11

I'm trying to place a series of JLabels at specific X and Y coordinates on a JPanel (and set its height and width, too). No matter what I do, each label winds up immediately to the right of the previous label and has the exact same size as all of the others.

Right now, my Jpanel is in a Grid Layout. I've tried Absolute Layout (illegal argument exception results), Free Design (no labels appear), Flow Layout (everything just gets squeezed to the center), and a few others.

Not sure what I need to do to make this work. Can anyone help? Thanks!

JLabel lbl1 = new JLabel("label 1");
JLabel lbl2 = new JLabel("label 2");
JLabel lbl3 = new JLabel("label 3");
JLabel lbl4 = new JLabel("label 4");
JLabel lbl5 = new JLabel("label 5");

myPanel.add(lbl1);
myPanel.add(lbl2);
myPanel.add(lbl3);
myPanel.add(lbl4);
myPanel.add(lbl5);

lbl1.setLocation(27, 20);
lbl2.setLocation(123, 20);
lbl3.setLocation(273, 20);
lbl4.setLocation(363, 20);
lbl5.setLocation(453, 20);

lbl1.setSize(86, 14);
lbl2.setSize(140, 14);
lbl3.setSize(80, 14);
lbl4.setSize(80, 14);
lbl5.setSize(130, 14);
4
  • 1
    You have to set your container's Layout to null myPanel.setLayout(null); Aug 25, 2012 at 5:08
  • Ack! That was about the only layout that I didn't try. Thanks! If you enter this as an answer, I'll mark it as accepted.
    – AndroidDev
    Aug 25, 2012 at 5:16
  • 1
    "I'm trying to place a series of JLabels at specific X and Y coordinates on a JPanel" Why? Aug 25, 2012 at 6:24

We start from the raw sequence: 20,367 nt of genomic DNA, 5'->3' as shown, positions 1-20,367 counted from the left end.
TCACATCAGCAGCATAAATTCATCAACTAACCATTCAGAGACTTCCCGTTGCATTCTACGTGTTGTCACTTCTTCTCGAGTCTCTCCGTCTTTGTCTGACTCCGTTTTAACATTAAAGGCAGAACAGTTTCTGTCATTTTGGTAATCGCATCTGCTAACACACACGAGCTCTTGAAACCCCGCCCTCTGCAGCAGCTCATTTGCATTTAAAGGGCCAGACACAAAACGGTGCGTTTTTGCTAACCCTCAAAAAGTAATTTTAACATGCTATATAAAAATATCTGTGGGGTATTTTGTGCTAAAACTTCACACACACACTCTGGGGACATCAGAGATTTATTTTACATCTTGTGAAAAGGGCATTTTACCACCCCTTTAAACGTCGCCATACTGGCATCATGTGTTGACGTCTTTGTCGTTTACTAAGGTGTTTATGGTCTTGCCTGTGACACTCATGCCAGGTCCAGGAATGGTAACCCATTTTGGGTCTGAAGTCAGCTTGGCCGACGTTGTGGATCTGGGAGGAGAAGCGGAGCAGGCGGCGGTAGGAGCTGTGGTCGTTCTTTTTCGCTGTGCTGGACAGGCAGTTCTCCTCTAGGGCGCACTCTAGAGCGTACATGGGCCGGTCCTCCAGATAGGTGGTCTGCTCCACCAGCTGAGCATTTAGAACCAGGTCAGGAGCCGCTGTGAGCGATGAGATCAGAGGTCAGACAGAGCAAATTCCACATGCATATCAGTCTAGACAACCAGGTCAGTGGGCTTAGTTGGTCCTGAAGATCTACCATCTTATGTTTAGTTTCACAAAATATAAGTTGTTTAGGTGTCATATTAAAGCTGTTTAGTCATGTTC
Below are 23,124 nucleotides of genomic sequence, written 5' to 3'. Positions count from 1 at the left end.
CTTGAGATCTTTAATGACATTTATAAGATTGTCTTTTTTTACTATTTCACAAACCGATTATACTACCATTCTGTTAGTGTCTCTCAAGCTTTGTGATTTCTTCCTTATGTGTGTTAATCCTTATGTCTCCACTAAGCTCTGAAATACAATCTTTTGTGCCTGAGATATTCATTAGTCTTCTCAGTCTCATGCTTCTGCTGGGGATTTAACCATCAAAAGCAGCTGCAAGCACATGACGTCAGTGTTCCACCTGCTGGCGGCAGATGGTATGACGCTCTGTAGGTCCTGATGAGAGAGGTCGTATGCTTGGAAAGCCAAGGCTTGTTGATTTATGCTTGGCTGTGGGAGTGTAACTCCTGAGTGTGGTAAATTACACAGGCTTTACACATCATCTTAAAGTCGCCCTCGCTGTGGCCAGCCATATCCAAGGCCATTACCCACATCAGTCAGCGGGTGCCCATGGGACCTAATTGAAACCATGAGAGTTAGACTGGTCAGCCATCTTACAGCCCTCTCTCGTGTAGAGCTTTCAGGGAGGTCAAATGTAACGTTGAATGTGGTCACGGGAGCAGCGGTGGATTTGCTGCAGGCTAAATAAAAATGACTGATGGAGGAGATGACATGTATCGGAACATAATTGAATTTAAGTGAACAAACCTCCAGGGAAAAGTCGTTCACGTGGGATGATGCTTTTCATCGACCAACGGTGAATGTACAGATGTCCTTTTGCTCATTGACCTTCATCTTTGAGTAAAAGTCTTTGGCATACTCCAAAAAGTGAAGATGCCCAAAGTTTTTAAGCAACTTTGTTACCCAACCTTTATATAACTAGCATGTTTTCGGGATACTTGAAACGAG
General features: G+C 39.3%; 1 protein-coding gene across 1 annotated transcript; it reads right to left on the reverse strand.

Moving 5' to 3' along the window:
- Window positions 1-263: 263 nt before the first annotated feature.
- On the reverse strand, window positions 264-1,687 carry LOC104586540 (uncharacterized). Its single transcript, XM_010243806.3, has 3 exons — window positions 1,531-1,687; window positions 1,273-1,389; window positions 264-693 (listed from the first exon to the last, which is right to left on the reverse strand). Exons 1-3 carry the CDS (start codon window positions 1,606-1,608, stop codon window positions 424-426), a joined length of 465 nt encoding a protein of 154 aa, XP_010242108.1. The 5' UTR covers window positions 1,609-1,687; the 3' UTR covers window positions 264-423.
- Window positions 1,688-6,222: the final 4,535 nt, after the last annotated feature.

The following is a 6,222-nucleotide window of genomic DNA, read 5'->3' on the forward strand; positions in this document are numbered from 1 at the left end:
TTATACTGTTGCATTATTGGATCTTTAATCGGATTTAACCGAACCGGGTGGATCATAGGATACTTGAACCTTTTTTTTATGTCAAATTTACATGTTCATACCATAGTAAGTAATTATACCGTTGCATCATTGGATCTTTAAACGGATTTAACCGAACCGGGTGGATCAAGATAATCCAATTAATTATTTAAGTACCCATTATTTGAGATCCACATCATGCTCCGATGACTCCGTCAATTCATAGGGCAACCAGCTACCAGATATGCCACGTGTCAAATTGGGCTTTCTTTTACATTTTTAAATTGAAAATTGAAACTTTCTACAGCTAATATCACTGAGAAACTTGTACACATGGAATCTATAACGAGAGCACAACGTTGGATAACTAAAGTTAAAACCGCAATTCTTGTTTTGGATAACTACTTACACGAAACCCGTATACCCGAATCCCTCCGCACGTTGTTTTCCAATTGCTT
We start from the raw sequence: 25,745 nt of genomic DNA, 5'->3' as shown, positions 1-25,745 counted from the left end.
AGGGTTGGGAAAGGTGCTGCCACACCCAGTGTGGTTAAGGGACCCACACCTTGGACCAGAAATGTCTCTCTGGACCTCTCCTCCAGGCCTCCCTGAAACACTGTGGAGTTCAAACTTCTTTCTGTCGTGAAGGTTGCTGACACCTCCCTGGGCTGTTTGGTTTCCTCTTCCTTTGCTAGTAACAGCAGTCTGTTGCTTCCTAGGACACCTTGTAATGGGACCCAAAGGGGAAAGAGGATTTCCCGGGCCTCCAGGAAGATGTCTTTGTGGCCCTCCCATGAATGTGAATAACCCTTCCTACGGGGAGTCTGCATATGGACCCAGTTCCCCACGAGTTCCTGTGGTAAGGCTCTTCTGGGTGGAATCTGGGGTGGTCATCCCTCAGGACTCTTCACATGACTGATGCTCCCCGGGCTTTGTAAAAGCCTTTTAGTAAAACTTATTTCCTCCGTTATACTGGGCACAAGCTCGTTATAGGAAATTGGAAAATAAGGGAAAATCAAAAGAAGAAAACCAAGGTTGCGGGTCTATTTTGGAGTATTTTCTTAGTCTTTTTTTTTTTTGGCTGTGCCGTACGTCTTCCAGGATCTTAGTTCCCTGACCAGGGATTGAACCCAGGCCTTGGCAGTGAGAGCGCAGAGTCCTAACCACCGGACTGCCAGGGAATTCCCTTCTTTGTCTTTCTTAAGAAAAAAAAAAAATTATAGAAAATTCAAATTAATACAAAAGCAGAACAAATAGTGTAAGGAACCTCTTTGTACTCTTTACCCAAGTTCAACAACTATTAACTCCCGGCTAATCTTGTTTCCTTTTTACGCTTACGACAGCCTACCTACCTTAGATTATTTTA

• 1
    most probably you do not want to manually size/locate all children of a container - that's the exclusive task of a LayoutManager. So your task it to learn different behaviour of their respective implementations and choose one that fits your requirement
    – kleopatra
    Aug 25, 2012 at 8:07

6 Answers 6

16

You have to set your container's Layout to null:

myPanel.setLayout(null);

However is a good advise also to take a look at the Matisse Layout Manager, I guess it is called GroupLayout now. The main problem with absolute positioning is what happens when the window changes its size.

6
  • 3
    "main problem .. window changes its size." So that must leave the minor problems as: Figuring the logic for the size of a component using different fonts, PLAFs, screen settings.. or accommodating other groups of components. Using a null layout is most often a very bad idea. Aug 25, 2012 at 6:27
  • @AndrewThompson Yes I agree that using a null layout is a bad idea generally. However consider applications that have a fixed window size or some of them running in embedded devices that runs that single application. In that cases, probably arranging the components with a layout could be just extra work and memory. Regards Aug 25, 2012 at 22:12
  • "probably arranging the components with a layout could be just extra work" Until the point the client looks at the UI, frowns in concentration, and says, "Move the 'OK' button from below to above the check boxes". Aug 25, 2012 at 23:18
  • 1
    @AndrewThompson, probably that is a different problem or the result of doing poor analysis or design process, But this is going away of the real question: "Placing a JLabel at a specific x,y coordinate on a JPanel". I don't have all the contextual information that questioner has to criticize the way he is doing things or why he is doing that way. Aug 26, 2012 at 2:09
  • 1